I know that adjective at the end of the blog post title deserves to be retired, but it fits better in this context than it would in many others.
Writer and comedian Stephen Colbert talked about the nature of suffering with a writer from GQ magazine (how's that for an unexpected sentence?). He made such an impression on his interviewer that the resulting cover story is surprisingly full of wisdom about how "our lives are compendiums of loss and change and what we make of it."
"Tragedy is sacred," Colbert suggests; "People's suffering is sacred."
When a man paraphrases the Incarnation that way, you listen -- or I listen, anyway. And paraphrasing the Incarnation is exactly what Colbert was doing (as he might have said, had interviewer Joel Lovell been as steeped in Catholic theology as Colbert himself is).
Do read the article to find out why Colbert says, "I love the thing that I most wish had not happened."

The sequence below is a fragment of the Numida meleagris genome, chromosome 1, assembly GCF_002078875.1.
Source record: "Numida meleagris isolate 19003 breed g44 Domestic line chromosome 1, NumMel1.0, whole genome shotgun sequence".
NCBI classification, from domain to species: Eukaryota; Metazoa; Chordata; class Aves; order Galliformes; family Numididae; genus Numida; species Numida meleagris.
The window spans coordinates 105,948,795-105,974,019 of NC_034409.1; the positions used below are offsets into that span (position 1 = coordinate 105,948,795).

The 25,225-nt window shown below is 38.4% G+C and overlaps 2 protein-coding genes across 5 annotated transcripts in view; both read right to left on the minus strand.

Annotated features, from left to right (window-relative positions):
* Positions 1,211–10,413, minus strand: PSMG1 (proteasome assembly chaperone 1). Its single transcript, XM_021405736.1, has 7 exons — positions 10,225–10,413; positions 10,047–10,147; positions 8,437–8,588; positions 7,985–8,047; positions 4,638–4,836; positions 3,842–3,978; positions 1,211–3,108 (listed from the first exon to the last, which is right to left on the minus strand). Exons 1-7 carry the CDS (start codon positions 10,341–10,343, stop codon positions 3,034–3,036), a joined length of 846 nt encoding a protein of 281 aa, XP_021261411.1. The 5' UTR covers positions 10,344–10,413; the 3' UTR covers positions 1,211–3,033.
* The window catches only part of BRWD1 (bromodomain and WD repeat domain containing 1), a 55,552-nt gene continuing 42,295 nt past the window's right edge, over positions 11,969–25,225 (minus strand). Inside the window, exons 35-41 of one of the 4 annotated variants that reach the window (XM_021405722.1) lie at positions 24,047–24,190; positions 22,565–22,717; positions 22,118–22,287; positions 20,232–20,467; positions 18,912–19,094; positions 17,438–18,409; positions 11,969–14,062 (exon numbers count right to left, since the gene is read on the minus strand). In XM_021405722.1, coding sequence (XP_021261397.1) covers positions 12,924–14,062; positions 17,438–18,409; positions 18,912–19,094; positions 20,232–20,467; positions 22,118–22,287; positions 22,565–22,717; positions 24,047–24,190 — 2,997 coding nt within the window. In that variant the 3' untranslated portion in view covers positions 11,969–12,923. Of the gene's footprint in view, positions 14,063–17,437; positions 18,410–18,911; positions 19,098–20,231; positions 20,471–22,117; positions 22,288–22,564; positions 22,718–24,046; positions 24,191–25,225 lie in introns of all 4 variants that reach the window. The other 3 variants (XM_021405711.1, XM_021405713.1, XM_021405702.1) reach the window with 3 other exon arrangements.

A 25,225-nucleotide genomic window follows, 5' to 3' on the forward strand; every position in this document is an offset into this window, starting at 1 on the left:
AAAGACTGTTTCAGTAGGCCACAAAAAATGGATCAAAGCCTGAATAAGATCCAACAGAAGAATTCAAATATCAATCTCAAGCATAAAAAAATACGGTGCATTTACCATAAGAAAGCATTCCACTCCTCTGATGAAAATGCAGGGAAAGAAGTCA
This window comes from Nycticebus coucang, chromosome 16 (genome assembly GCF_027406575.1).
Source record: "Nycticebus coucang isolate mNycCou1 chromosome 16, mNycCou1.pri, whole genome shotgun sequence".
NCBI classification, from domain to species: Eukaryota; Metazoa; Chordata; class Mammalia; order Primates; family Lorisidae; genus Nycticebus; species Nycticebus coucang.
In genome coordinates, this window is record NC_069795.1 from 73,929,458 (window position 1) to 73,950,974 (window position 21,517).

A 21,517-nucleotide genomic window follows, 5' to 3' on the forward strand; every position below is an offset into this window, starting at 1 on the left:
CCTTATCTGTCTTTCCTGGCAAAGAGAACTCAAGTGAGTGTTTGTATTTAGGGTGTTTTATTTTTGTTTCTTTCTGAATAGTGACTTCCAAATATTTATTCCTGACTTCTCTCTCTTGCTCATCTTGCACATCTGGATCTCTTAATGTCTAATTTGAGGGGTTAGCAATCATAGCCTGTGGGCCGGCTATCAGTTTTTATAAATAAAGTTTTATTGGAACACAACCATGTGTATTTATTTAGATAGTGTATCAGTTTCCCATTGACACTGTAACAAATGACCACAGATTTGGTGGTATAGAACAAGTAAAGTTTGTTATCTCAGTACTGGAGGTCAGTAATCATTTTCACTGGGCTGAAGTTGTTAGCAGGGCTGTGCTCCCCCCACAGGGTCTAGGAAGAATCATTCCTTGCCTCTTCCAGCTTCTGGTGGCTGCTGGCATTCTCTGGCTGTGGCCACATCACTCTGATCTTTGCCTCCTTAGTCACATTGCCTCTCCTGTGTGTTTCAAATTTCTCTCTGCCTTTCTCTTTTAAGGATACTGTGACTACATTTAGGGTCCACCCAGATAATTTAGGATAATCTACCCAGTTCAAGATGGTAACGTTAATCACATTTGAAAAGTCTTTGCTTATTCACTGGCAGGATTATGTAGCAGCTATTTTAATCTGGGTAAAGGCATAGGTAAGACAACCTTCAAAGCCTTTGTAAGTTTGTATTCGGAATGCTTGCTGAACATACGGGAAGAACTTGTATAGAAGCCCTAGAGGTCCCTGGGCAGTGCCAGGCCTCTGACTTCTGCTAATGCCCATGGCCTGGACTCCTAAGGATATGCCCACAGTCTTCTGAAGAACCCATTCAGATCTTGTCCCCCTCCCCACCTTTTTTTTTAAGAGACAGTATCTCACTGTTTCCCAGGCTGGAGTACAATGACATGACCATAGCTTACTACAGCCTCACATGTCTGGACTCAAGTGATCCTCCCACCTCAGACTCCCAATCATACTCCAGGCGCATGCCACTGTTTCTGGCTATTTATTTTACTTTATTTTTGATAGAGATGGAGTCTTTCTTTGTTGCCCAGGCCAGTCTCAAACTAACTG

The benevolent spirit of J.R.R. Tolkien shows up to shed light on that statement when Colbert quotes from a letter that Tolkien wrote to a priest, because that letter contains at least one profound rhetorical question: "What punishments of God are not gifts?"
By "of God," Tolkien meant "from God." As for the question itself and the man passing it on -- Wow!
Even the timeline and sequence involved deserves grateful scrutiny: This is a literary triple play I hadn't seen coming -- Tolkien to Colbert to GQ (!). Wow again.
I can't remember the last time I read an essay that made me want to shake the hands of both interviewer and interviewee, but this piece in GQ deserves a round of loud huzzahs, and then (also, wonderfully) quiet contemplation.